The production of large quantities of agro/food wastes from food processing industries and the release of pollutants in the form of heavy metals from various metallurgical industries are the grave problems of the society as well as serious threats to the environment. It is estimated that approximately one–third of all food that is produced goes to waste, meaning thereby that nearly 1.3 billion tonnes of agro/food wastes are generated per year. This readily available and large amount waste can be utilized for the removal of toxic metals obtained from metallurgical industries by converting it into the adsorbents. For example, mango peel showed adsorption capacity of 68.92 mg/g in removing cadmium II ions. Similarly, coconut waste showed a higher adsorption capacity of 285 and 263 mg/g in removing cadmium and lead ion, respectively. Biosorption and bioaccumulation are recommended as novel, efficient, eco-friendly, and less costly alternative technologies over the conventional methods such as ion exchange, chemical precipitation, and membrane filtration, etc. for the removal of toxic metal ions. Because of the presence of metal-binding functional groups, the industrial by-products, agro-wastes and microbial biomass are considered as the potential biosorbents. Thus they can be used for the removal of toxic metal ions. This chapter highlights the available information and methods on utilizing the agro/food waste for the eradication of toxic and heavy metal ions. Furthermore, this chapter also focuses on the sorption mechanisms of different adsorbents as well as their adsorbing capacities.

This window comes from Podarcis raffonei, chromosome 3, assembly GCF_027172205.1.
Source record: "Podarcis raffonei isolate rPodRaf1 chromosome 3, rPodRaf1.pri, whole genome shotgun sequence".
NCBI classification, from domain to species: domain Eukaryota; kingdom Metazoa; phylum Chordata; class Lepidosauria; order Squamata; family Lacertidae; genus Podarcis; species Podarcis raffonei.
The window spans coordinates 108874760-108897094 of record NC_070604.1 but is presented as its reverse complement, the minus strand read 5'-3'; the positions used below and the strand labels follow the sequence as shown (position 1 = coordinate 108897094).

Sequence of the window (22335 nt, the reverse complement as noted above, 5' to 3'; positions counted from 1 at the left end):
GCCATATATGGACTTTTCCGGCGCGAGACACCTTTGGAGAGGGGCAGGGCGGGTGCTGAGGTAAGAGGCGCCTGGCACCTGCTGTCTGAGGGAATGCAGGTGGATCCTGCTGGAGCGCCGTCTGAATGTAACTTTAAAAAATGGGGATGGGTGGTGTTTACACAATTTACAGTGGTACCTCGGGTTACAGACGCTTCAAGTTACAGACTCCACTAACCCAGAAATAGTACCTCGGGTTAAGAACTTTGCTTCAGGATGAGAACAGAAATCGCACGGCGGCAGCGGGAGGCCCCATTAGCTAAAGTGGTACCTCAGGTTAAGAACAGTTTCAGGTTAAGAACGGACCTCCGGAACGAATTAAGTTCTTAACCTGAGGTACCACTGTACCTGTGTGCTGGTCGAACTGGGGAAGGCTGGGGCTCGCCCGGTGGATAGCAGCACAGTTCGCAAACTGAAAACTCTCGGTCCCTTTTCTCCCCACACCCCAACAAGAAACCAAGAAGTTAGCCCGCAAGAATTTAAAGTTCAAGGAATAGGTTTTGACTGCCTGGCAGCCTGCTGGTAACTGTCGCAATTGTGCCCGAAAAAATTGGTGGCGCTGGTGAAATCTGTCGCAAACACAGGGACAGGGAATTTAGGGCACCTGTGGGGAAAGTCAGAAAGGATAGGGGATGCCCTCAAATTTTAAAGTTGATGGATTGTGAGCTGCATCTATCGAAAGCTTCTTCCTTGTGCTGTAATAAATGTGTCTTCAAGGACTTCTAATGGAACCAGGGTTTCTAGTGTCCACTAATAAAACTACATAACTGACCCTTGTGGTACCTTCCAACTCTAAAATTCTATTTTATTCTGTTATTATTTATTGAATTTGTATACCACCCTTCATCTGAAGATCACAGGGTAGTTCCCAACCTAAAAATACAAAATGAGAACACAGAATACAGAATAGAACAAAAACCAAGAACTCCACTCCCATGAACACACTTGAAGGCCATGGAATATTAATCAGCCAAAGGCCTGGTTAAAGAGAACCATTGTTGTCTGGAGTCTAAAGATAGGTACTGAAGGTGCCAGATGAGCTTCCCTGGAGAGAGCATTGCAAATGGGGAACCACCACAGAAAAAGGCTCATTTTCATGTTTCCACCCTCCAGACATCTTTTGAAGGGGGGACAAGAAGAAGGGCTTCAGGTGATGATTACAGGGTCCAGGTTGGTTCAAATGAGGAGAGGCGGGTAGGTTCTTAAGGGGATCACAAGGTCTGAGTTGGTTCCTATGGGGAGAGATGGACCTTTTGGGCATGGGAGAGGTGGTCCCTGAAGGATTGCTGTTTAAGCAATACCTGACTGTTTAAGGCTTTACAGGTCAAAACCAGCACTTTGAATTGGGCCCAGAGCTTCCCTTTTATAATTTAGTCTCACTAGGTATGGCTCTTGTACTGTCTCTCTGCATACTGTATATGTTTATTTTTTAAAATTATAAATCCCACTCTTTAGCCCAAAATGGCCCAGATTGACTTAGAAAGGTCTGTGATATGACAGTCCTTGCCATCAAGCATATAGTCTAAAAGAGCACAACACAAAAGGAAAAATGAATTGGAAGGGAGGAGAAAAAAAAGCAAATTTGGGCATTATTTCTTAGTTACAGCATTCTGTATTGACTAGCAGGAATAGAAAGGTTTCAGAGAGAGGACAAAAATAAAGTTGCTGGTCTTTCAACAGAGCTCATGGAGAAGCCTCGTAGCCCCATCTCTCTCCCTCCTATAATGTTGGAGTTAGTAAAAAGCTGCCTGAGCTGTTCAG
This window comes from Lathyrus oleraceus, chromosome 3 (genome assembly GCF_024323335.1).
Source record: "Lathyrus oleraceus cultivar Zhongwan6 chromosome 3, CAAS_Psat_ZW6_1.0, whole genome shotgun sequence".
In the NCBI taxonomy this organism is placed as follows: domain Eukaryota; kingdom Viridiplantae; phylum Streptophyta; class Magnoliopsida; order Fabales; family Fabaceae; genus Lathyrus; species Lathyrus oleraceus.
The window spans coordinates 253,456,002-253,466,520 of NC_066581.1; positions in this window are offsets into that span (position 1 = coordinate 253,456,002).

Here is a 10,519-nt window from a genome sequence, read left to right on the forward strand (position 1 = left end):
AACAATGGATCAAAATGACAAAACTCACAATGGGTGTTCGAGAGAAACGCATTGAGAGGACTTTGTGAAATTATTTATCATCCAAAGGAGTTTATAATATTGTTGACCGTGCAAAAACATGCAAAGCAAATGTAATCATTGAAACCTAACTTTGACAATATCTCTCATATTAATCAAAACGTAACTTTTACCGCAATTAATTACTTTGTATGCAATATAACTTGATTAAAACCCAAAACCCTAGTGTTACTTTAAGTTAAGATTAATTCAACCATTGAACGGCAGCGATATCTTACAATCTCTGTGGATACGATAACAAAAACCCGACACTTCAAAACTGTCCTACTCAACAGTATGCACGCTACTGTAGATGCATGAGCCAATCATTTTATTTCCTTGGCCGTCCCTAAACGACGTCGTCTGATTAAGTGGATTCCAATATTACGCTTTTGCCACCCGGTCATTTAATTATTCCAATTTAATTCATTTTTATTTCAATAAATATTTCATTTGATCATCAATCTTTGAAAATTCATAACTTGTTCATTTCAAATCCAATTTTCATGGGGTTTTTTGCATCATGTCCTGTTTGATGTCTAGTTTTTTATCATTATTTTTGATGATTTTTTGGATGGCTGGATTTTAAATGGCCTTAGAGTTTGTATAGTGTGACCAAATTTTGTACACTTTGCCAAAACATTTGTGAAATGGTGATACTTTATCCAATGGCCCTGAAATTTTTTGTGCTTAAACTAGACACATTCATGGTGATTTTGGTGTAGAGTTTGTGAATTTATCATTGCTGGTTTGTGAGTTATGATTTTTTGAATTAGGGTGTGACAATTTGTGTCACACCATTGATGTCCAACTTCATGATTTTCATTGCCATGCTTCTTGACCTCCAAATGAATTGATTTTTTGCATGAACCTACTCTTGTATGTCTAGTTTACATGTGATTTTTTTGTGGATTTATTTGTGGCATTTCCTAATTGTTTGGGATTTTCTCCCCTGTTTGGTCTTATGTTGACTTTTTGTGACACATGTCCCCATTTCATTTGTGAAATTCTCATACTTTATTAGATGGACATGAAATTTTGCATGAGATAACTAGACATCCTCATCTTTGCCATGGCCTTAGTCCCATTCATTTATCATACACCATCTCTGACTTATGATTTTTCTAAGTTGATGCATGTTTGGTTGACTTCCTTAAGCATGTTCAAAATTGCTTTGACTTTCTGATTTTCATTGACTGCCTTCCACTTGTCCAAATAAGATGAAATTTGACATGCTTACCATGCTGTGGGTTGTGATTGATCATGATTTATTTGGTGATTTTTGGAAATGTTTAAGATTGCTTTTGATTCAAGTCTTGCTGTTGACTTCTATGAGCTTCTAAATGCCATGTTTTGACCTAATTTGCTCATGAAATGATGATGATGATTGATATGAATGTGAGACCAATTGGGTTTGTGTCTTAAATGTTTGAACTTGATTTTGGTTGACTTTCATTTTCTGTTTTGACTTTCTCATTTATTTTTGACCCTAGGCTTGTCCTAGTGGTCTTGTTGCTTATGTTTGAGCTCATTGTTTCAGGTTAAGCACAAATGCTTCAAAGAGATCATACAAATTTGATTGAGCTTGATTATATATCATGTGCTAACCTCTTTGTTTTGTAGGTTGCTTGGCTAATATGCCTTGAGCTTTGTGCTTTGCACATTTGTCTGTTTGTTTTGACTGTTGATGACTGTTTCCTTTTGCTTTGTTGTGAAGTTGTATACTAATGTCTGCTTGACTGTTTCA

Part of the book: Emerging Contaminants